While we were away, downing cold beers at the top of a mountain in Spain and stripping off our cycling ‘mankinis’ in Guernsey (heaven knows why we didn’t wait for some warmer weather) the latest adverts for Mitsubishi started to appear all over the place.
Of course I’d seen the finished product – we’d created the images after all but there’s a little behind the scenes action that those outside of the industry are unaware of. It’s this that makes me grab a magazine or newspaper to check to see if this secret has been revealed.
My fears are often calmed when I reassure myself that there’s nothing to see, that the public will move along oblivious to the stress I just faced. If it’s unnoticeable I’ve done my job well. If it’s glaringly obvious, I may as well hang up my hat. What is it?
I love it when budding photographers tell me they want to work in advertising. Often I’ve been blown away by the talent I’ve seen and the ambition that sees them head steadily to the top. On the other side of the coin there’s also those that think it’s easy. That it’s just a case of snapping a car and sitting back while receiving the praise.
It’s not. This is one example of this. I’ve already told you about the weather conditions that can threaten our lives (flood in Africa), leave us waiting for days for the right shot and have us dangling from strange places. With the addition of CGI, a pic is not just a fluke, it’s not snapped and then produced, and it combines a variety of different elements to get it spot on.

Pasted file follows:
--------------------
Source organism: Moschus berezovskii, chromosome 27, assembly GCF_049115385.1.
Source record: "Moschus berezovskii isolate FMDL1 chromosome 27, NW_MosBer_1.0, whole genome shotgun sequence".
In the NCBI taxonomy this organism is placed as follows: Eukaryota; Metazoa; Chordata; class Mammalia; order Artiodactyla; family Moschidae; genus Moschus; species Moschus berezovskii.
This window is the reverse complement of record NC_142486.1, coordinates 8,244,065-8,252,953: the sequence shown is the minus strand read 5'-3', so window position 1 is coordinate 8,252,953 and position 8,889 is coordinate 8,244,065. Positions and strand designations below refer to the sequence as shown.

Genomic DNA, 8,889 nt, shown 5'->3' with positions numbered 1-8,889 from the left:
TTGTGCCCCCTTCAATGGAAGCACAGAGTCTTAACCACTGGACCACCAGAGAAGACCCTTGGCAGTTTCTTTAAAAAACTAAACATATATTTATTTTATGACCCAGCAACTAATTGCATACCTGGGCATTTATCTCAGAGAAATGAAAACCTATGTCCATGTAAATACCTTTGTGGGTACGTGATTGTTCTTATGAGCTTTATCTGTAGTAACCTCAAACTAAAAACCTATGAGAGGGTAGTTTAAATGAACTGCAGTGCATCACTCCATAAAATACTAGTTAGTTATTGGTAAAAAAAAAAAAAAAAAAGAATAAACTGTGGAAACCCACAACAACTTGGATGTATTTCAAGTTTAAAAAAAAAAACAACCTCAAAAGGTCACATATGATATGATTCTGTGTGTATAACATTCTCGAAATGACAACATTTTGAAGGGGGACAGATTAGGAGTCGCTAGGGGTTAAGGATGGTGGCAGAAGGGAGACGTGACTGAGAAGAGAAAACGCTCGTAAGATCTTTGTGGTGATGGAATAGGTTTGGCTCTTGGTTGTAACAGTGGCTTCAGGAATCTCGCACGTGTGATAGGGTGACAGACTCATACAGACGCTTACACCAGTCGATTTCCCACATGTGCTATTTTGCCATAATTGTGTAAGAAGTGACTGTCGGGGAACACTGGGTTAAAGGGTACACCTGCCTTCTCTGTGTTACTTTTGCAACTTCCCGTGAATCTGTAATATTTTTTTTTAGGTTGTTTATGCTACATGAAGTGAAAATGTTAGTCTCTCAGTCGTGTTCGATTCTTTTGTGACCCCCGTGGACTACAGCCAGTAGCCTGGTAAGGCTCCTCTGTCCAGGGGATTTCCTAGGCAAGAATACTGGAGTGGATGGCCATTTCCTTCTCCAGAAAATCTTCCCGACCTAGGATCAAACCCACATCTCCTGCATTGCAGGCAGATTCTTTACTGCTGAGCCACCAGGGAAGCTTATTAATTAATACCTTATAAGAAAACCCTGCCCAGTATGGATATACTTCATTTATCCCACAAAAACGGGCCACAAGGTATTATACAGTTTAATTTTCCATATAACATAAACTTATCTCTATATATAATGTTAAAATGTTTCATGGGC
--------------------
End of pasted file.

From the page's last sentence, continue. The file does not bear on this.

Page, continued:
Hell, it’s so complicated sometimes it even makes me realise why I did algebra at school 😉
It’s basically the cropping, the positioning and the composition. Is the image going to look good when it’s goes up to fit a billboard? Will the whole car look great on a DPS (double page spread) or for example will half of it be stapled or disappear in to the gutter?
Will a smaller thumbnail still capture the speed I wanted to convey and will there be enough ‘blank’ space for the slogan or text?
See I’ve got to consider the crops for the image, the copywriters have to consider the words. Can you imagine if a staple covered the letter ‘e’ in a phrase like “… most noteworthy car..” ?
This is usually all planned out before the shoot but it doesn’t make it any less nerve racking when the pics are finally published and the ads go live. I’m pleased to say though that every ad we saw during our cycling jolly was great, from billboard to lads mag, the crops worked perfectly. Result.
Now look at the ads because Size Matters in the immortal lines of some Renault press ads I worked on a few years back…
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